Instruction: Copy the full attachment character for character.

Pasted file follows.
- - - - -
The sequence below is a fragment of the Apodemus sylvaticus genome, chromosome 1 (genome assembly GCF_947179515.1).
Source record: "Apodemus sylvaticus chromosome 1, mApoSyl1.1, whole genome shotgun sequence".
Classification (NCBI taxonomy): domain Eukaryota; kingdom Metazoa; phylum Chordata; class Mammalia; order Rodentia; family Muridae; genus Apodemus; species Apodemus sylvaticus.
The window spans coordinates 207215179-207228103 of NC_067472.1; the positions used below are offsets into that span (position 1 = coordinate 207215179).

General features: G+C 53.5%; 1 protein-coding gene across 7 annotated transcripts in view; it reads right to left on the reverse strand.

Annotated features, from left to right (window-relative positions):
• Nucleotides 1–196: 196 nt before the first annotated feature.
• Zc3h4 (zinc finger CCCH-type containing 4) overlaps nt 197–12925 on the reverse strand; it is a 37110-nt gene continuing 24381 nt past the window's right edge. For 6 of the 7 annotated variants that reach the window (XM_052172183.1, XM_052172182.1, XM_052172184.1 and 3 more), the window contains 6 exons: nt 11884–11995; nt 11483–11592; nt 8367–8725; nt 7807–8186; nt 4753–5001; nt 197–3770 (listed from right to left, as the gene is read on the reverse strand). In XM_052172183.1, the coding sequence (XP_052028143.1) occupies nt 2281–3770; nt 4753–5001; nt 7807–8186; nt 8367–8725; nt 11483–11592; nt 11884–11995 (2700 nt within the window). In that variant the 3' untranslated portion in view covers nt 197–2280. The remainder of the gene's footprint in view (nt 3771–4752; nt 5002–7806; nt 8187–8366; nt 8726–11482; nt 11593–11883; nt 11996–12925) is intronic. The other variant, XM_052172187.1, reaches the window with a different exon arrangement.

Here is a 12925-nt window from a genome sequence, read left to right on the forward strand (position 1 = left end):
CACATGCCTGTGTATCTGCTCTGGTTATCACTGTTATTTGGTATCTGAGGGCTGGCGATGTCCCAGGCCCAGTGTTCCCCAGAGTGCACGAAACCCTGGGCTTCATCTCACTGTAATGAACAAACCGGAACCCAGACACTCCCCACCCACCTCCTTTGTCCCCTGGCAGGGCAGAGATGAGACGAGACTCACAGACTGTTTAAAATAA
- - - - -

The sequence below is a fragment of the Apodemus sylvaticus genome, chromosome 1 (genome assembly GCF_947179515.1).
Source record: "Apodemus sylvaticus chromosome 1, mApoSyl1.1, whole genome shotgun sequence".
Classification (NCBI taxonomy): domain Eukaryota; kingdom Metazoa; phylum Chordata; class Mammalia; order Rodentia; family Muridae; genus Apodemus; species Apodemus sylvaticus.
The window spans coordinates 207215179-207228103 of NC_067472.1; the positions used below are offsets into that span (position 1 = coordinate 207215179).

General features: G+C 53.5%; 1 protein-coding gene across 7 annotated transcripts in view; it reads right to left on the reverse strand.

Annotated features, from left to right (window-relative positions):
• Nucleotides 1–196: 196 nt before the first annotated feature.
• Zc3h4 (zinc finger CCCH-type containing 4) overlaps nt 197–12925 on the reverse strand; it is a 37110-nt gene continuing 24381 nt past the window's right edge. For 6 of the 7 annotated variants that reach the window (XM_052172183.1, XM_052172182.1, XM_052172184.1 and 3 more), the window contains 6 exons: nt 11884–11995; nt 11483–11592; nt 8367–8725; nt 7807–8186; nt 4753–5001; nt 197–3770 (listed from right to left, as the gene is read on the reverse strand). In XM_052172183.1, the coding sequence (XP_052028143.1) occupies nt 2281–3770; nt 4753–5001; nt 7807–8186; nt 8367–8725; nt 11483–11592; nt 11884–11995 (2700 nt within the window). In that variant the 3' untranslated portion in view covers nt 197–2280. The remainder of the gene's footprint in view (nt 3771–4752; nt 5002–7806; nt 8187–8366; nt 8726–11482; nt 11593–11883; nt 11996–12925) is intronic. The other variant, XM_052172187.1, reaches the window with a different exon arrangement.

Here is a 12925-nt window from a genome sequence, read left to right on the forward strand (position 1 = left end):
CACATGCCTGTGTATCTGCTCTGGTTATCACTGTTATTTGGTATCTGAGGGCTGGCGATGTCCCAGGCCCAGTGTTCCCCAGAGTGCACGAAACCCTGGGCTTCATCTCACTGTAATGAACAAACCGGAACCCAGACACTCCCCACCCACCTCCTTTGTCCCCTGGCAGGGCAGAGATGAGACGAGACTCACAGACTGTTTAAAATAA